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Four Gardens represent the Celtic seasonal festivals and the cycle of life

The Gardens

A walk through the four Gardens takes you on a journey through the Celtic cycle of the seasons, each garden representing one of the Celtic festivals of Samhain, Imbolc, Bealtaine and Lughnasa. This seasonal cycle mirrors the cycle of life from conception to old age and death. The design weaves  Celtic stories with contemporary design to create spaces that are beautiful and tranquil yet inspiring and full of life.

Samhain Winter Garden

The festival of Samhain (pronounced Sow-en) or Halloween falls on October 31st and marked the beginning of the yearly cycle for Celtic peoples.

Samhain Garden

This was a time of death and the promise of re-birth, a time for stillness and reflection. It was understood that in the dark silence comes whisperings of new beginnings, the stirring of the seed beneath the ground. In the Samhain Garden the long bank in the shape of a sleeping woman represents the earth resting for the winter. Her body shelters a still pool with a female figure cast in bronze resting on an island. The pool is enclosed in a ring of birch trees, reflecting the stark simplicity of the season. This is a place to be still, dream and prepare for the movement of spring.  In summer, the earth woman wears a dress of wild flowers and grasses.

Imbolc Spring Garden

Imbolc (pronounced Im-ulk) is the old Celtic name for the spring festival on February 1st, now St. Brigit's Day. The birth of lambs and the first snowdrops herald this season of new life as the land re-awakens and growth begins again.

Imbolc Spring Garden

In the Imbolc garden the path leads through wildflower meadow and orchard trees to a children's glade with its delightful basketwork swings. In the sunken garden, a carved triple spiral outlines the stories and symbol of Brigit, Celtic Christian Saint and pre-Christian goddess of the land.

Click here for more on Brigit

Bealtaine Summer Garden

The great fire festival of Bealtaine (pronounced Belt-an-a) or May Day celebrates the bright half of the year and the coming of summer's warmth. This is the time for sexual awakenings, marriages and the adventures of young adulthood. The lovers theme is represented in the Flame Figures sculpture, and in Diarmuid and Grainne's bed, a grassy hollow facing the sun and surrounded by simple wildflowers for the mythical lovers.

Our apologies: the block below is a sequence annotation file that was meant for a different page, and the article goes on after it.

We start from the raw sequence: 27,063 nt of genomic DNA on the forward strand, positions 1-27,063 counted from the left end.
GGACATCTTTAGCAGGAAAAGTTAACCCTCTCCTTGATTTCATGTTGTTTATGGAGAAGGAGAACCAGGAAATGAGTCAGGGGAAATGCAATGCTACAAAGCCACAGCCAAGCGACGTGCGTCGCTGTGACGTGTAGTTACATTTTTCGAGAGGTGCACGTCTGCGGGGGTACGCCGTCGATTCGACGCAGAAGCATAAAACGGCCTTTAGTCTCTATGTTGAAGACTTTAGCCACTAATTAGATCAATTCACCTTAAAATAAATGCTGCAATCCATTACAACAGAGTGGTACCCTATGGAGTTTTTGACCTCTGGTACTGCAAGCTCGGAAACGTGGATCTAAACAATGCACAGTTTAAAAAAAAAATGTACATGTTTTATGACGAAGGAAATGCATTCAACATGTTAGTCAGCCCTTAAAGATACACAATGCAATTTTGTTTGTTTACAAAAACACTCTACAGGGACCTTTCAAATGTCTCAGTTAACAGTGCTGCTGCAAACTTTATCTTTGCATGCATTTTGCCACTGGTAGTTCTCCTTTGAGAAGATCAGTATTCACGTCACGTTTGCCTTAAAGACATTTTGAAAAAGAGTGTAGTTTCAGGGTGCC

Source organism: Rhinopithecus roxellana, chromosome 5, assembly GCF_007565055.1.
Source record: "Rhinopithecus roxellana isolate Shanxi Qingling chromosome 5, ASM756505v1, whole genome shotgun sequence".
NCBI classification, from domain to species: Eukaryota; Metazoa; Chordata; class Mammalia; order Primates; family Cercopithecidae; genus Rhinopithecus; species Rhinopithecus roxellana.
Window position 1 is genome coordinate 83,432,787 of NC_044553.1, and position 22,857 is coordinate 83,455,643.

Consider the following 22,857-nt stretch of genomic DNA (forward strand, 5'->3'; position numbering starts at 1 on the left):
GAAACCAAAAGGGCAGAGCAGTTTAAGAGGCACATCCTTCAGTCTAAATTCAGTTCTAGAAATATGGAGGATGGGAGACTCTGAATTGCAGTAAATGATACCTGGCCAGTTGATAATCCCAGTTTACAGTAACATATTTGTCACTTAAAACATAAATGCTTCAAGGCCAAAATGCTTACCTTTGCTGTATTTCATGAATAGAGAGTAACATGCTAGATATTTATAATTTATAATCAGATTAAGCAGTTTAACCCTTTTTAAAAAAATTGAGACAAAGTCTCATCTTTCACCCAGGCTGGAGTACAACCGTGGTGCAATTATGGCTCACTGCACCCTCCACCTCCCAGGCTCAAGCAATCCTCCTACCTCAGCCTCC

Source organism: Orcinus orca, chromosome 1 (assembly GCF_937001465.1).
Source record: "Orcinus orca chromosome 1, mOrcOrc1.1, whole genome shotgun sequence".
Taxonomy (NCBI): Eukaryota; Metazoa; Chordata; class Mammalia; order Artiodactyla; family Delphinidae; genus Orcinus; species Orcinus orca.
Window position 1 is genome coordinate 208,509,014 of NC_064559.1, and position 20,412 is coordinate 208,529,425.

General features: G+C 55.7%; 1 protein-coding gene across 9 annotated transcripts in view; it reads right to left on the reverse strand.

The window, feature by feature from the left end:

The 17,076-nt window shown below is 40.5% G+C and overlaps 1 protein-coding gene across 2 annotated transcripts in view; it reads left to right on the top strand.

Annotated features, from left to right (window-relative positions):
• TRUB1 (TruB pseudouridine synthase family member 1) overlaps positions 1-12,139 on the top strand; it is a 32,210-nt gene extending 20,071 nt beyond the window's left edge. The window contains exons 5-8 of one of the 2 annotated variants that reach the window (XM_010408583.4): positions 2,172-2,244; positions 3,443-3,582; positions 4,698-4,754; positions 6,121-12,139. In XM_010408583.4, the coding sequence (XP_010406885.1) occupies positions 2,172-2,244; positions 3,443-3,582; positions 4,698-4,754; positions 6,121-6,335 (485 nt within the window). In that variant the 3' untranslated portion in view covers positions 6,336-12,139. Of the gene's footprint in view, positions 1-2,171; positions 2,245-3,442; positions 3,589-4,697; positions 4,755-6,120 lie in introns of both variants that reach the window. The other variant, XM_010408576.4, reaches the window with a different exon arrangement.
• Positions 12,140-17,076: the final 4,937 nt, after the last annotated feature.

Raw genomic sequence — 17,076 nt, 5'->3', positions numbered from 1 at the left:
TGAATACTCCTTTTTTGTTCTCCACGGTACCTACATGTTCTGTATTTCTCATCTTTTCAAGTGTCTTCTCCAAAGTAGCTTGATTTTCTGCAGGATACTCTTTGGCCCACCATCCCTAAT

Bealtaine Summer Garden

Bealtaine is a time for celebratory fires and in the Garden the fire runs from the Flame Figures through copper flames set into the processional way between the standing stones, to the ceremonial fireplace in front of the bog-wood throne. Here, the young adult can claim their personal power and sit as King or Queen in their own life.

Lughnasa Autumn Garden

The festival of Lughnasa (pronounced Loo-na-sa) in early August marks the beginning of the harvest and the transition from summer to autumn. Named after Lugh Lamh Fada, the hero of the mythical Tuatha de Dannan, it is a time of plenty and celebration.

Lughnasa Autumn Garden

Mounds represent harvest baskets and the constellation of Orion, which some Celts associated with Lugh. Stone beds in spiral shapes stand to each side and host an abundance of culinary and healing herbs. Two interlinked stone circles make spaces for feasting and dancing. As we approach the end of the cycle it is time to reflect, give thanks and celebrate all that has come to fruition.
Three yew trees stand outside the exit from Lughnasa, symbolising the moment of death. The cycle is now complete, and the possibility of re-birth beckons as a new cycle begins.

Garden concept by Jenny Beale, design by Mary Reynolds

 

Roundhouse

Round House in AutumnThe Roundhouse nestles in the centre of the Gardens, with windows looking out onto each of the four Gardens. This is a place for art and music, meditation, meetings or just relaxing.
Click here for information on renting the Roundhouse for meetings, workshops or weddings.

 

Stone Chamber

Ring FortThe Stone Chamber was built in 2004 but feels much older. It is constructed of huge limestone flags gathered from neighbouring fields and was build using megalithic building techniques with no mortar or cement. The stones for the walls and the corbelled roof were carefully positioned so that they support each other, and the capstone at the top holds the structure in place.
There are pipes built into the structure. Try whispering down a pipe on the outside and you can be heard on the inside!
Designer: Garry Jones

Fairy Fort

The Ring Fort or Fairy Fort is a circular enclosure that probably dates from 4th-9th century, though it could be older. It may have housed an extended family group living in round houses. It is known locally as the hill of the forge, so a blacksmith may have worked there in the past. Coincidentally, Brigit was the patron of smith-craft. According to legend, when a ring fort was no longer used by people the fairies moved in. Country people were careful not to interfere with fairy forts in case they upset the fairies. 


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